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MAT 120 SURVIVAL NOTESHYPOTHESIS TESTING

1. Knowing whether to use the equal symbol or an inequality symbol when stating the claim is the first key to setting up a hypothesis test. The

original claim can have any one of six mathematical symbols in it. The wording of the claim is your clue to selecting the correct symbol. The

first two columns in the chart below give some commonly used phrases and the mathematical symbol indicated by each phrase.

2. For each original claim, there is an opposite statement, the counter claim. The opposite pairs of symbols are listed side-by-side on the chart

below. The null hypothesis is labeled as HO, and it must contain the equal symbol either alone or in conjunction with a less than or a greater

than symbol. The alternative hypothesis is labeled as Ha, and it never contains the equal symbol. Based on the wording of the problem,

sometimes the claim will be the null hypothesis, and sometimes the claim will be the alternative hypothesis.

3. Deciding whether the problem is left-tailed, right-tailed, or two-tailed is an important step. To determine the number and position of the tails, look

at the symbol in Ha. If Ha has as its symbol, the problem has two tails. If Ha has a or symbol, the problem has only one tail, and the arrow

in the symbol points in the direction of the tail. See the third column of the chart below.

HO

Ha

mark, so they are the symbols used in the

null hypothesis.

Is, equal, same

equal mark, so they are the symbols used in

the alternative hypothesis.

Different, not equal, not the same

Tail or Tails

The symbol in Ha indicates the number and

location of the tail or tails in the problem.

right, so there is a right tail.

so there is a left tail.

4. The critical value (zo) is the z-score that marks the beginning of the tail. The tail is known as the rejection region or critical region.

5. The test statistic (z) is the z-score generated by a formula. See the first chart on the back of this sheet for the test statistic formulas.

Compare the test statistic to the critical value.

When the test statistic is closer to zero

When the test statistic is farther

(the center of the curve) than the critical

away from zero (the center of

value, fail to reject HO.

Fail to reject HO

the curve) than the critical value,

reject HO.

Reject Ho

Reject Ho

-zo z

zo

-zo

zo

z

Rev. 11/05

Test Statistic

Formula

Z

x

s

Degrees of freedom

d.f. = n - 1

p p

pq

It

1. The sample size (n) is at

least 30.

2. The claim deals with the

mean for one

population.

Symbol in the claim is .

1. The sample size (n) must

be less than 30.

2. The population standard

deviation () cannot be

known.

3. The claim deals with the

mean for one population.

Symbol in the claim is .

1. This problem is a

binomial situation.

2. The claim deals with a

percentage, a

proportion, or a

fractional part.

12 22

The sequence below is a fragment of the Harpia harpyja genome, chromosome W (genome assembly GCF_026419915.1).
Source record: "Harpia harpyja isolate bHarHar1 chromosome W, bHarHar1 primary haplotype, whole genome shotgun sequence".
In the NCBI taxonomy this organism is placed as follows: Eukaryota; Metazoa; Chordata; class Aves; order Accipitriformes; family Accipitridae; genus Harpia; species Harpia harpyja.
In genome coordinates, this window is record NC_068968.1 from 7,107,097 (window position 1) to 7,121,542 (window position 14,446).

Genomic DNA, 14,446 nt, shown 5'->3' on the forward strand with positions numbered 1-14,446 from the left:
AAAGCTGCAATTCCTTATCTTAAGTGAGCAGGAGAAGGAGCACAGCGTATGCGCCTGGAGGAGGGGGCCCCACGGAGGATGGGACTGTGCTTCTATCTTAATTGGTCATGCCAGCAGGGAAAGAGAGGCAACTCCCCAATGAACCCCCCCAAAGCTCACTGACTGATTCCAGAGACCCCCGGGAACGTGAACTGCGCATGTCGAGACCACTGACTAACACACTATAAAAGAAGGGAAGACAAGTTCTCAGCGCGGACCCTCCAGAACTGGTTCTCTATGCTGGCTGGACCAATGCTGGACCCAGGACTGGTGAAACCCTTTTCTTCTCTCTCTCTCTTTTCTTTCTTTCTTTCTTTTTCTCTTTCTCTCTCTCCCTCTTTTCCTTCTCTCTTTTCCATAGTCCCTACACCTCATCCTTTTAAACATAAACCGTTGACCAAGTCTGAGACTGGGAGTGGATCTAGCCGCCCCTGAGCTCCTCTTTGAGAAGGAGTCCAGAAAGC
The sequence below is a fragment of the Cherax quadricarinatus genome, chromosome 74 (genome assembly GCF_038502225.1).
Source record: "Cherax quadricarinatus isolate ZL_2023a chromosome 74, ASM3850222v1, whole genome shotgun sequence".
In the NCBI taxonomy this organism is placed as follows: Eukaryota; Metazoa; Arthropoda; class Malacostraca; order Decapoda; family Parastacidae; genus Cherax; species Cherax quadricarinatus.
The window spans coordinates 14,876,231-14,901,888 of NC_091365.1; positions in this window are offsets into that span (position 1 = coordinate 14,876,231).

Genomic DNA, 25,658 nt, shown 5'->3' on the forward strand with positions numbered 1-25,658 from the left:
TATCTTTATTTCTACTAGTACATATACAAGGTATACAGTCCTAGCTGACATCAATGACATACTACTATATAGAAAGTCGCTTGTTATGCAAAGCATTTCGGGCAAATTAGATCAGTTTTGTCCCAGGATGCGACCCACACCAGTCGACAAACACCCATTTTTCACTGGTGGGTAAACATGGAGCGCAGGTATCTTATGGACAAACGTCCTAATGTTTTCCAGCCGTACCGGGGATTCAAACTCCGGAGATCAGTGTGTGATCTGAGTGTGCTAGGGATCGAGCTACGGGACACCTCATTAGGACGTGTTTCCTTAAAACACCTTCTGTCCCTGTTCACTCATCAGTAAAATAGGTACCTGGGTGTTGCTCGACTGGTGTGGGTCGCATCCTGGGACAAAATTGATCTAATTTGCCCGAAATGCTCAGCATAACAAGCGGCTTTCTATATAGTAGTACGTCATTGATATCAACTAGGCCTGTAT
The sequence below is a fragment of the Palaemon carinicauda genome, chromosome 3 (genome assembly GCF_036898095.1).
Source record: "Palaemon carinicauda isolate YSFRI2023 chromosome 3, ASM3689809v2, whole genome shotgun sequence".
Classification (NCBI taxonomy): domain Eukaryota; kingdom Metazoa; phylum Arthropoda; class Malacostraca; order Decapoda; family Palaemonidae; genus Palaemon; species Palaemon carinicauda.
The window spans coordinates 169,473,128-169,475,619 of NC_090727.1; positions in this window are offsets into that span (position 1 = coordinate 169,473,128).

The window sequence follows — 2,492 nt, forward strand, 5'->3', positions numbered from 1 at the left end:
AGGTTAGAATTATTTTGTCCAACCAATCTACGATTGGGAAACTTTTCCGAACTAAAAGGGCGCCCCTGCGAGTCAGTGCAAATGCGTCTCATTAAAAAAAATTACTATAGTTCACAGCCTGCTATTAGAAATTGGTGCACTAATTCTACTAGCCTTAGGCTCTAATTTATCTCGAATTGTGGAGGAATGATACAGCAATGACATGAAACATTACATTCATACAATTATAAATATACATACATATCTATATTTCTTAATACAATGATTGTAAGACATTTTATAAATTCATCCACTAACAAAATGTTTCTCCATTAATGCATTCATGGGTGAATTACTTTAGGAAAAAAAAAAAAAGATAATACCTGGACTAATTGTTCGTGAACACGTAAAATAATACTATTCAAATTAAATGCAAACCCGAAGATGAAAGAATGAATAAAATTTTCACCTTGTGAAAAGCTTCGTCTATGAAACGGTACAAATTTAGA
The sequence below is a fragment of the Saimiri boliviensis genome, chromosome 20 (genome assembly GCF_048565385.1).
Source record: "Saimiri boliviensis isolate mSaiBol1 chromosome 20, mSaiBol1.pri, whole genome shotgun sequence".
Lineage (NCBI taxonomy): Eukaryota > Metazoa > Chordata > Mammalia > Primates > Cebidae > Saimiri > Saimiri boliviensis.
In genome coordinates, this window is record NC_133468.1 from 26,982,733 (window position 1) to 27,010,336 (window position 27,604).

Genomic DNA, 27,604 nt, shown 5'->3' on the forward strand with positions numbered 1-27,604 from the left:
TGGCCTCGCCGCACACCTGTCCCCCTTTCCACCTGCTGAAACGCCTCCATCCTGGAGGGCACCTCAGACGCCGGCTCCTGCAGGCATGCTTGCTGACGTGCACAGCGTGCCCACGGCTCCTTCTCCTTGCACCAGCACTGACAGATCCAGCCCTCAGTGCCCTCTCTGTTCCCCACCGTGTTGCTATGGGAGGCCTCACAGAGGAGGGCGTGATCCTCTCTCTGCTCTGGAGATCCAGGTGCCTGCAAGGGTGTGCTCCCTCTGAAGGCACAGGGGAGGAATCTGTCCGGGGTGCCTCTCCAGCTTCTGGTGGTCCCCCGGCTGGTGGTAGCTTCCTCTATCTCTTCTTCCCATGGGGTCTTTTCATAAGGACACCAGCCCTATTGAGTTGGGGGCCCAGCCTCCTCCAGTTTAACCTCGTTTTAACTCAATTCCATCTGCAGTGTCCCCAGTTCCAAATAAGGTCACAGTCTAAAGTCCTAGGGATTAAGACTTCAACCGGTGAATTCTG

n

2

1

distinct groups.

Symbols in the claim are 1

and 2.

is the same number that is in the claim. It is the population mean addressed in

the claim.

is the population standard deviation. If the population standard deviation is not

known, the sample standard deviation can be used.

n is the sample size.

x is the mean for the sample group.

is the same number that is in the claim. It is the population mean addressed in

the claim.

s is the sample standard deviation.

n is the sample size.

Notice that t-scores instead of z-scores are used in this type of problem. Both the test

statistic and the critical values are t-scores.

p is the same number that is in the claim. It is the percentage or proportion

addressed in the claim.

q is the complement of p. It is calculated by q = 1 p.

n is the size of the sample group.

is the proportion of the sample group that meets the success criteria.

p

1. In some problems, it is given as a percentage of the sample group.

x

2. In other problems, it must be calculated by p

where x is the number of

n

successes in the sample group.

Data comes from two distinct groupsgroup 1 and group 2. The subscripts identify the

group to which each data item belongs.

x 1 and x 2 are the sample means for both groups.

1 and 2 are the population standard deviations for both groups.

n1 and n2 are the sample sizes for both groups.

Drawing the correct final conclusion is what hypothesis testing is all about. Of the two statements, Ho and Ha, the data suggests that one of the

statements is true, and the other is false. No matter which type of test (from the chart above) is used, the final conclusion is drawn the same way.

When Ho is the claim

When Ha is the claim

If Ho is not rejected (failure to

If Ho is rejected, the claim is

If Ho is not rejected (failure to

If Ho is rejected, the claim is

reject Ho), the claim is not

rejected.

reject Ho), the claim is not

supported.

rejected.

supported.

It is important for you to check with your instructor about the exact wording that he or she requires in your final conclusion statement for each

problem.

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